Tuesday’s election among public officers in Grenada has resulted in an almost clean sweep out of the current executive members of the Public Workers Union (PWU) and a new President taking up office at the end of the month.
The newly elected President of the union (PWU), Brian Grimes who defeated the incumbent Rachel Roberts by a mere 35 votes, will have as his deputy Finbar Thomas with the 2nd Vice-President position going to Beryl-Ann Clarkson, the daughter of former President, the late Lauret Clarkson.
Atasha Gilbert had earlier landed the post of Assistant Secretary of PWU as no one had challenged her on Nomination Day for the position.
Only Daisy Hazzard (Public Relations Officer) and Paula Phillip (Treasurer) managed to hold onto their posts in the election which was noted by a low turn-out of voters at the polls.
In an exclusive interview with THE NEW TODAY, Grimes, a former employee with the Customs Department, gave assurances that public sector employees in Grenada can look towards him for “consistent and committed leadership – not seasonal leadership”.
According to the new PWU leader, the workers will be hearing from him on a frequent basis and they can expect to see increased visits to workplaces, as well as consistent advocacy on issues affecting them, and a more united Executive to run the affairs of the union.
Grimes was also asked to comment on what his approach will be in dealing with the 4% salary issue which is the most topical matter among public sector employees in the country at the moment in light of government’s decision to renege on the signed agreement because of cash flow problems in the Treasury.
“The 4% issue is a very important issue for public officers at this point with the exponential increase in inflation throughout the country,” he said.
“As leader of the organisation and along with my executive, we have to find means and ways to address the 4% issue whether it is through sitting at the table, whether it is through civil disobedience, whether it is through solidarity with other unions like TAWU and GUT, we will explore all options. The main factor is that we will work together and ensure that the 4% is paid in a timely fashion,” he added.
Asked if he did not yet have concrete plans at this stage to resolve the 4% issue, Grimes said: “I wouldn’t say that. I am only the President-elect and I will have to go inside there and analyse things. What I am definitely sure is that there will be a fight to attain that 4%. The method used has to be based on analysis, sitting with my fellow executive members, as well as my fellow unions”.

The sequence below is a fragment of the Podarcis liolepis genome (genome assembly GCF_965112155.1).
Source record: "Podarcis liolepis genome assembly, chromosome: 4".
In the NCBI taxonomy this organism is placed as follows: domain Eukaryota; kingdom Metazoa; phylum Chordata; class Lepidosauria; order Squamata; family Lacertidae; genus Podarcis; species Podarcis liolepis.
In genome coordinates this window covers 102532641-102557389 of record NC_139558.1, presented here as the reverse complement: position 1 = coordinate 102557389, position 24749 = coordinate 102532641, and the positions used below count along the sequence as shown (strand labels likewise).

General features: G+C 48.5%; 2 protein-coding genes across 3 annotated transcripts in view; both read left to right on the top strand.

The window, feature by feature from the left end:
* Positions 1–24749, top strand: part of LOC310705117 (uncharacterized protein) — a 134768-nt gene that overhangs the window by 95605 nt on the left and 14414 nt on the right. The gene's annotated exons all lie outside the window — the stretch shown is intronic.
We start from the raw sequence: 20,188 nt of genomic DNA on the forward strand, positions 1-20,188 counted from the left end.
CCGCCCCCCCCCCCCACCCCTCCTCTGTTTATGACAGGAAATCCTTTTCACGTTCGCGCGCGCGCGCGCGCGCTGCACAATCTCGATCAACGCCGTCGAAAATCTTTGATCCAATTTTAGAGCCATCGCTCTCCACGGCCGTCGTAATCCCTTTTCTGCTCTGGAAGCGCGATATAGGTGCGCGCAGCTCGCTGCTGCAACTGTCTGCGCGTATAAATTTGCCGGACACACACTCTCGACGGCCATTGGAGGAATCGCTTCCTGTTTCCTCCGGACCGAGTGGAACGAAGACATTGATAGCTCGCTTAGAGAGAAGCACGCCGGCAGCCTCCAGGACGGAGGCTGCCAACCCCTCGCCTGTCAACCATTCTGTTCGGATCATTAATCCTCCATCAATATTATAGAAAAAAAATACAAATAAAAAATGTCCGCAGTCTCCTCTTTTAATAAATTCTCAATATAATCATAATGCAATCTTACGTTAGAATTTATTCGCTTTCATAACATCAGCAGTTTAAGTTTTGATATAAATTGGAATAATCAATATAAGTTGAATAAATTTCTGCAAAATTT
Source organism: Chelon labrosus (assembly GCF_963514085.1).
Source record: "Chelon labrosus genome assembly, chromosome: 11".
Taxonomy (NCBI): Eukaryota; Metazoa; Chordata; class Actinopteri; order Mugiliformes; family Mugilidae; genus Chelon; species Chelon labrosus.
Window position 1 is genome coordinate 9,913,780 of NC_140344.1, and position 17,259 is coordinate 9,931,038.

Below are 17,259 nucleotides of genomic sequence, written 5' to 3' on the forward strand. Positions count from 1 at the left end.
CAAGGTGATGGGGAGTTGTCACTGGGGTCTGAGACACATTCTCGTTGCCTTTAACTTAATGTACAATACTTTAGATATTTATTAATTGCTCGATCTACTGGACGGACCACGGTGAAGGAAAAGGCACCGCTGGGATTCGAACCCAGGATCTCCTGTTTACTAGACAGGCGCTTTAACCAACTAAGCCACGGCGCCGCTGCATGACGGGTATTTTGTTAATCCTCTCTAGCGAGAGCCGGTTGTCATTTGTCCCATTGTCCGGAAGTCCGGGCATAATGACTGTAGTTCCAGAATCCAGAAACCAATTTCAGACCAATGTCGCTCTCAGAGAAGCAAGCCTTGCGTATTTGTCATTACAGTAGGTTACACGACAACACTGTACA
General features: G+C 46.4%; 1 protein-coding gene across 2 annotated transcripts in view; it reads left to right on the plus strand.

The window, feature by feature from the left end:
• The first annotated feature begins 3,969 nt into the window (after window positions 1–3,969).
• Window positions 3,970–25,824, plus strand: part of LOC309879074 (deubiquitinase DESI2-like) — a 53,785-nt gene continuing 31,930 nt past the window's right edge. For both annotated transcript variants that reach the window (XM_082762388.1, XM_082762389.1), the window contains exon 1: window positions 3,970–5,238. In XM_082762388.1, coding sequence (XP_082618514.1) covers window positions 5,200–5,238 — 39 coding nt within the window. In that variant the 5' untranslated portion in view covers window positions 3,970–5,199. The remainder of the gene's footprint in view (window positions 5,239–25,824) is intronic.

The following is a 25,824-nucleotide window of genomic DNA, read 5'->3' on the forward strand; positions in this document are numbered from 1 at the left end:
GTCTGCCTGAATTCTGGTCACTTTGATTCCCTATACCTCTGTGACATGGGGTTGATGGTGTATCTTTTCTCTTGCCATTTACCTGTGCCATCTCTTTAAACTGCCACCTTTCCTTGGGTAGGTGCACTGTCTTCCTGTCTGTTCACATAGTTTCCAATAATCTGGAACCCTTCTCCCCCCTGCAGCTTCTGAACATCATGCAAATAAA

The payment was due to take effect at the end of January but the Keith Mitchell-led New National Party (NNP) administration told public sector unions that the payments will be made no later than December 30, 2021.
The Grenada Union of Teachers (GUT) has started a limited form of industrial action to force government to honour the agreement.
Grimes who has had very tense relations with the outgoing President, was asked whether there has been any communication between himself and Roberts since the election results became clear Tuesday night.
He said “We have not spoken as yet – it’s just a day after so we haven’t communicated as yet.”
Asked whether he would reach out to her or expected her to initiate the call, Grimes said: “It doesn’t make a difference, it’s my sister in the movement, it could go either way. There is no bad blood, there was a democratic election, the last time she beat me and this time I was victorious but all of us are trade unionists under one umbrella under the Public Workers Union, so the formalities and protocol are minor. I think we have the same mission to raise the level of the movement and what’s going on within the movement and in our union at this point in time.
Grimes denied allegations that he had put a block on his phone for some time now to prevent any communication between Roberts and himself.
“Oh gosh, no, no. There is absolutely no truth to that. I have more maturity than that. That’s not true,” he quipped.
THE NEW TODAY understands that Grimes did make a call Thursday morning to Roberts and indicated that he had a new cellphone number and that she was calling the old one.
The new PWU President-elected was also asked whether he was not concerned about the relatively low turnout of votes at the election by public sector employees and if this might not be sending a particular message to their union bosses as just over 1, 000 workers casted ballots.
Grimes said: “Based on the intelligence I got, a number of workers were turned away because their names were not on the list so the participation – the numbers you see is not a true reflection of the intent of the public workers to take part in the democratic process.
“…That is one of the things that has to be addressed as an executive in going forward to ensure that people who are paying dues they are on the list to ensure they can exercise their voting rights without any hindrance,” he added.
Asked if their names were taken off the list or they were just not registered to vote, Grimes said: “I cannot give you definitive analysis of what the problem was but what I can say is that I got strong feedback from workers that many went and that they could not vote despite paying dues – they were told that their names were not on the list.
“I can’t say who is responsible – it will be irresponsible of me to just throw out blame so maybe you can speak to who is heading the organisation now to find out why that is. That was a factor in (Tuesday’s) election without a doubt,” he remarked.
Grimes’ two year term of office is due to begin on March 31.